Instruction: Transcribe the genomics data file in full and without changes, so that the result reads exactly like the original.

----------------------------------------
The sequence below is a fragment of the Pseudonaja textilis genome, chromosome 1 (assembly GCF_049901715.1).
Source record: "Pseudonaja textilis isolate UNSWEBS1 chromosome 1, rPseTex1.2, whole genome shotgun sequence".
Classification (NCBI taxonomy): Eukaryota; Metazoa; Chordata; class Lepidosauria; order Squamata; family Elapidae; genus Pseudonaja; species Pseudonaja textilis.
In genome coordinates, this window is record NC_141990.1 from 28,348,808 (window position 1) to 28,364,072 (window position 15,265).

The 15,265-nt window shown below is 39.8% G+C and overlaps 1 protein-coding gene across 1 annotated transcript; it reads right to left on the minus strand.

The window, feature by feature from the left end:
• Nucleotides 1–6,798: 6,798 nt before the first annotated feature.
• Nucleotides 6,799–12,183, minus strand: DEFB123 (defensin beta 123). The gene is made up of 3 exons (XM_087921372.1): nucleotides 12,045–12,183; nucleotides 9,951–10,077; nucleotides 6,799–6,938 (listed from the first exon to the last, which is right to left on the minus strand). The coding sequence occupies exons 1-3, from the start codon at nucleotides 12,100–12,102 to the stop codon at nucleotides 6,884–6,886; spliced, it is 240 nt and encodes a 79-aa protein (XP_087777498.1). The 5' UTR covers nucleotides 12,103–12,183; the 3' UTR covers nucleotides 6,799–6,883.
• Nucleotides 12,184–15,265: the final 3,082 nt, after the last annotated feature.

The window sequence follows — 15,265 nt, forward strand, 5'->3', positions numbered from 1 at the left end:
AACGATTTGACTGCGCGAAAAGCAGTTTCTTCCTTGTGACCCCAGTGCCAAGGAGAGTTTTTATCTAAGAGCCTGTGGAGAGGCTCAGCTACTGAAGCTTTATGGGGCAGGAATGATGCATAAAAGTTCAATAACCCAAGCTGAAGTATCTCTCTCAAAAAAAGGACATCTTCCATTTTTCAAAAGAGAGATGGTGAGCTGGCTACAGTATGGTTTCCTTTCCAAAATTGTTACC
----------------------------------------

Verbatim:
The sequence below is a fragment of the Pseudonaja textilis genome, chromosome 1 (assembly GCF_049901715.1).
Source record: "Pseudonaja textilis isolate UNSWEBS1 chromosome 1, rPseTex1.2, whole genome shotgun sequence".
Classification (NCBI taxonomy): Eukaryota; Metazoa; Chordata; class Lepidosauria; order Squamata; family Elapidae; genus Pseudonaja; species Pseudonaja textilis.
In genome coordinates, this window is record NC_141990.1 from 28,348,808 (window position 1) to 28,364,072 (window position 15,265).

The 15,265-nt window shown below is 39.8% G+C and overlaps 1 protein-coding gene across 1 annotated transcript; it reads right to left on the minus strand.

The window, feature by feature from the left end:
• Nucleotides 1–6,798: 6,798 nt before the first annotated feature.
• Nucleotides 6,799–12,183, minus strand: DEFB123 (defensin beta 123). The gene is made up of 3 exons (XM_087921372.1): nucleotides 12,045–12,183; nucleotides 9,951–10,077; nucleotides 6,799–6,938 (listed from the first exon to the last, which is right to left on the minus strand). The coding sequence occupies exons 1-3, from the start codon at nucleotides 12,100–12,102 to the stop codon at nucleotides 6,884–6,886; spliced, it is 240 nt and encodes a 79-aa protein (XP_087777498.1). The 5' UTR covers nucleotides 12,103–12,183; the 3' UTR covers nucleotides 6,799–6,883.
• Nucleotides 12,184–15,265: the final 3,082 nt, after the last annotated feature.

The window sequence follows — 15,265 nt, forward strand, 5'->3', positions numbered from 1 at the left end:
AACGATTTGACTGCGCGAAAAGCAGTTTCTTCCTTGTGACCCCAGTGCCAAGGAGAGTTTTTATCTAAGAGCCTGTGGAGAGGCTCAGCTACTGAAGCTTTATGGGGCAGGAATGATGCATAAAAGTTCAATAACCCAAGCTGAAGTATCTCTCTCAAAAAAAGGACATCTTCCATTTTTCAAAAGAGAGATGGTGAGCTGGCTACAGTATGGTTTCCTTTCCAAAATTGTTACC